Tannenberg is an interesting creation. It aims to provide a somewhat realistic depiction of WW1 with authentic equipment and well-thought out maps, but this is hindered by the sheer scope of it. It can be genuinely rather impressive at times but is held back by the indie nature of it all. Its ambition is both admirable and detrimental to the central experience.
Tannenberg works as a follow up to Verdun, and as such is a realistic WW1 experience with large battles and tons of items. It has a great level of detail when it comes down to uniforms and forces but this is somewhat let down by the visuals. At its worst, combat looks close to that of a shooter from the previous generation and at its best it is passable. Due to the scope of the game and studio, this is something that I can look past, but it’s worth mentioning.
Whilst the visuals are underwhelming, the map design is mostly very good. The landscapes are taken from real-life battlefields and manage to cultivate chokepoints in interesting ways. Well-placed hills, bunkers and machine guns play a vital role in the control of the map. These manage to emphasise the differences in player styles. Will you go into the trench where people are being mowed down in hope of being the lucky one, or will you take a long flank around the battlefield at the risk of being wiped out by a rifle? This dichotomy of players creates interesting tactics as you argue what the best approach is, and then get shouted at for going the wrong way.
The frantic nature of changing tactics and styles is heightened by Tannenberg’s TTK – the time it takes for a character to die. In Tannenberg, you die very quickly, often getting decimated by a single stray bullet or machine gun. This realism is rather fresh in your first few games but starts to feel tiring as you play more. Getting killed immediately from a spawn is irritating, whilst mowing down multiple people in a single successful machine gun spray starts to lose its shine rather quickly. Ultimately, the TTK is so fast that it starts to make the combat’s charm fade with time. That being said, using Tannenberg as a title to play while cooling down from others makes for a rather refreshing experience that might help its longevity among other contemporaries.
Naturally enough, you can’t talk about a game without mentioning the single biggest factor – its gameplay. There is a certain clunkiness to combat in Tannenberg but a large amount of that is down to its very design. Reload animations take time and so too does aiming. Don’t expect quickscoping or jetpacks in Tannenberg. It often feels rather brutal charging a battlefield slowly with your friends only to be mown down in seconds. Class systems add a distinct level of personality to your character within a squad fitting some needed roles, like those with a long-range rifle or a quicker scout with a pistol. These are unlocked throughout combat with different styles fitting certain regiments.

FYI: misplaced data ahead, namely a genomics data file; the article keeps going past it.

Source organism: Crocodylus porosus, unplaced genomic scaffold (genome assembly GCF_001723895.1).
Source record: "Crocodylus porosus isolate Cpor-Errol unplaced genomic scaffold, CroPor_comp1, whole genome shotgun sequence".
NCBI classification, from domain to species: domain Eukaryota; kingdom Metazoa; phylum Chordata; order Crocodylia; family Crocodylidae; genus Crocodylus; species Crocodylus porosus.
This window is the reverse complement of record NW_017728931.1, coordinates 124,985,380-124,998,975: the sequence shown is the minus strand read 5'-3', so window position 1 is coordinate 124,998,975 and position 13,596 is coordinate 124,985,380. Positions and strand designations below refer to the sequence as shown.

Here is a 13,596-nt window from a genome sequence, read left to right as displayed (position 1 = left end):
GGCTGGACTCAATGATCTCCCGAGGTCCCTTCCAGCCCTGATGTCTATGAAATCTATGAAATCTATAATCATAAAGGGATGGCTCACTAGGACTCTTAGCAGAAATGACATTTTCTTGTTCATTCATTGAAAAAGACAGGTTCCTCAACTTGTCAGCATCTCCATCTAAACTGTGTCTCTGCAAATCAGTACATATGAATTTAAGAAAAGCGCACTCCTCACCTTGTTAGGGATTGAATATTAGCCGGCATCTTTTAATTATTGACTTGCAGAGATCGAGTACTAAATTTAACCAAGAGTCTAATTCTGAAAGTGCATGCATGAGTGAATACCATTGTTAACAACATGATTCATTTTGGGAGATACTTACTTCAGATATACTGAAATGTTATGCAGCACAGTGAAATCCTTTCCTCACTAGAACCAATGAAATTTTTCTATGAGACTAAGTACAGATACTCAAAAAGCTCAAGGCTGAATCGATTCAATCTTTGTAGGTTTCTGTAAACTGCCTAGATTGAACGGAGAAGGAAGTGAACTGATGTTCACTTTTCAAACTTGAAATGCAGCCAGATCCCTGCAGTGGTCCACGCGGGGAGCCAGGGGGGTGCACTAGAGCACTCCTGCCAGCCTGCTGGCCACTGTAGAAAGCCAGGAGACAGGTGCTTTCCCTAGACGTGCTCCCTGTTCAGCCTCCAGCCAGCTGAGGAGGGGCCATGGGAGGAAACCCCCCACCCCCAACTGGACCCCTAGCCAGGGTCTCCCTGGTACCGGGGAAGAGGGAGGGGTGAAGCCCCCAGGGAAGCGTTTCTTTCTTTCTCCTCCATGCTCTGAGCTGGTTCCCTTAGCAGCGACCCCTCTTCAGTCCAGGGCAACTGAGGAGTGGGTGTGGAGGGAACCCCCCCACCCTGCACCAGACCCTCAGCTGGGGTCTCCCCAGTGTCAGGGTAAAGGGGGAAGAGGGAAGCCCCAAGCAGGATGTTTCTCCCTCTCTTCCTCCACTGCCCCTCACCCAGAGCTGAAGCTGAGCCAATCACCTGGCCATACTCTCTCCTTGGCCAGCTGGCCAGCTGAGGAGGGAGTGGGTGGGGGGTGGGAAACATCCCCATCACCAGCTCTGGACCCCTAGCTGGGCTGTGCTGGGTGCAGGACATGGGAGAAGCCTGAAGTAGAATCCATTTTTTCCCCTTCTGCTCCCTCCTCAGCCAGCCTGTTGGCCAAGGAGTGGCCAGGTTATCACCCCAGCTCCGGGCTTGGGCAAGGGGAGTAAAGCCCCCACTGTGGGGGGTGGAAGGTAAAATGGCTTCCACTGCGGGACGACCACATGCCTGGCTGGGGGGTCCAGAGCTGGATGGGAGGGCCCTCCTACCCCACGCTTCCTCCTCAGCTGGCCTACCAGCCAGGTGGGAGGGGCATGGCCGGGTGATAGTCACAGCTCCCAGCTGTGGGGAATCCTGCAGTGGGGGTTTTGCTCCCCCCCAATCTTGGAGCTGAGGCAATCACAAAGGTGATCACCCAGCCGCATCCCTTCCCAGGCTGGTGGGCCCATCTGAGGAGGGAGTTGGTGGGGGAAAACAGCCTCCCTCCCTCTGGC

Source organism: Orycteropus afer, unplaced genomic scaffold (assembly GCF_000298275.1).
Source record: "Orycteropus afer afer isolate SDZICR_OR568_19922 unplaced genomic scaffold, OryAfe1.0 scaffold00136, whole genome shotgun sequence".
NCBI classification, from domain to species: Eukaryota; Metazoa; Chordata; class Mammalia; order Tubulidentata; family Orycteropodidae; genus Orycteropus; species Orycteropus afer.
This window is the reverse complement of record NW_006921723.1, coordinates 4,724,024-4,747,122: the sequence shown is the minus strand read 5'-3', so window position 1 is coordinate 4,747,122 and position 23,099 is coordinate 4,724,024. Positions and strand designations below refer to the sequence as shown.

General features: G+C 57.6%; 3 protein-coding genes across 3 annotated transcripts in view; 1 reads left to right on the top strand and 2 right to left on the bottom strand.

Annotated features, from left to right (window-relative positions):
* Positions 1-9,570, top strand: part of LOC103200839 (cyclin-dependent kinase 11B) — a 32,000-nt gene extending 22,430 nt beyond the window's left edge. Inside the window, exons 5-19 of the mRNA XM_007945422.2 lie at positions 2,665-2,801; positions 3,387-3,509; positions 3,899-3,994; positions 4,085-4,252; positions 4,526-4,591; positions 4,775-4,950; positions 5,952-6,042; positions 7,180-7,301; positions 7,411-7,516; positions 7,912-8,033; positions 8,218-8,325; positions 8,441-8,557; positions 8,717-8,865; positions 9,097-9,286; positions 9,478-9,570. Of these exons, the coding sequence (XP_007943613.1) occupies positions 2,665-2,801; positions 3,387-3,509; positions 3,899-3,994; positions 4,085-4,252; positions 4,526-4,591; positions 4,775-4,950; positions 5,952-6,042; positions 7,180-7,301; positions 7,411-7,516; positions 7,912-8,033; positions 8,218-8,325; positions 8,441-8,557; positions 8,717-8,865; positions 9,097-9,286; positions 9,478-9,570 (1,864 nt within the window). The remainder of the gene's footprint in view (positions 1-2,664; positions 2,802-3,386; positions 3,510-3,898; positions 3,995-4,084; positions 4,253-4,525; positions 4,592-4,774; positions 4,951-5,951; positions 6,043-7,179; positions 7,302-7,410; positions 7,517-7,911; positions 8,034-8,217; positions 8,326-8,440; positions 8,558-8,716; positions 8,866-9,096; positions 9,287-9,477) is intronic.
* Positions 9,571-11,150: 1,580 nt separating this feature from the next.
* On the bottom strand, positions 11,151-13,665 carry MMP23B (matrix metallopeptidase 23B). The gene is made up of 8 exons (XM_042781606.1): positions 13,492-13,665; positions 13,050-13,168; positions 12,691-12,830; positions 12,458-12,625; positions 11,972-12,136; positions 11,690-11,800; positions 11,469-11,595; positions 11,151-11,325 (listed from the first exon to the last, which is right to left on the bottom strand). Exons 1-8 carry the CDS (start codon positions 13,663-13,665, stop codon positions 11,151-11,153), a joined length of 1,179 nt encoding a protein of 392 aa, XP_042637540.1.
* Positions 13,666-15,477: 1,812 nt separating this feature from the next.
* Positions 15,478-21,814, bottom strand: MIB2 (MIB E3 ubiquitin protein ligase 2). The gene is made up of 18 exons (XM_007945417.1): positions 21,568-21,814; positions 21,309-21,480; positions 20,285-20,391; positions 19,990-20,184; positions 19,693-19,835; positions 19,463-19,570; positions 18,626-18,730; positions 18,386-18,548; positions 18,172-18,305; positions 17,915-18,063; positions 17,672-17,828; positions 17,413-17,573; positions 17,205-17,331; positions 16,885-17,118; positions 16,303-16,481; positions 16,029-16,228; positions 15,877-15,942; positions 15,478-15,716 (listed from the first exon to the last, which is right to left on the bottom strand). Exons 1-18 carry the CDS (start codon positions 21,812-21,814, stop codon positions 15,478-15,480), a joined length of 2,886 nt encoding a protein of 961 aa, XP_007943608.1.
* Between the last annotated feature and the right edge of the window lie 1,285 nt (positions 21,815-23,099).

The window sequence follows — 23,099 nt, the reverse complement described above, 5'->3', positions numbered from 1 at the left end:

This level of customization adds a great deal to the overall experience and gives you a chance to try out the multitude of guns available to you. It also helps you to reclaim some sense of personality as you climb over trenches getting mercilessly slaughtered. In this sense, Tannenberg manages to deliver a very solid interpretation of war itself. Battles are terrifying. Guns and actions are slow. Death is quick. This dread is something worth playing for.
There are a few main modes to Tannenberg that all give different feels to the base game formula. There’s a large 40-player deathmatch that pits one team against another, a “rifle deathmatch” that feels like a free-for-all where everyone has a rifle, and something akin to Battlefield’s Conquest mode. Tannenberg’s version of Conquest is perhaps it’s best, focusing on control points on a large map that must be, well, controlled. Each team starts on opposite sides of the map and must capture as many of the seven zones on the map as possible. These give unique bonuses to your team and can help you achieve enough victory points to win. Some zones might give you a recon whilst others help you in gaining victory points.
Tannenberg’s version of Conquest works the best as combat doesn’t feel consistently strong enough to justify solely relying on it. Tactical modes offer the most unique experience as they utilise the parts of Tannenberg that work most in its favour – its realism. Whilst the servers are currently suffering from low player numbers, this is bound to change over time. Furthermore, Tannenberg features offline bots to keep you mowing down enemies even when you don’t have a stable connection.
Tannenberg on Xbox One is stuck in a rather awkward place. It is so very ambitious that it is certainly worth looking at, but it is this same ambition which seems to hold the game back. The visuals are outdated and the gameplay sometimes feels rather clunky. This being said, the attention to detail is phenomenal with gun choices, uniform design and map layouts that all astound. Whilst the TTK can be a bit frustrating, all of these points will make sure that those dropping in with Tannenberg will never have played a WW1 shooter like it.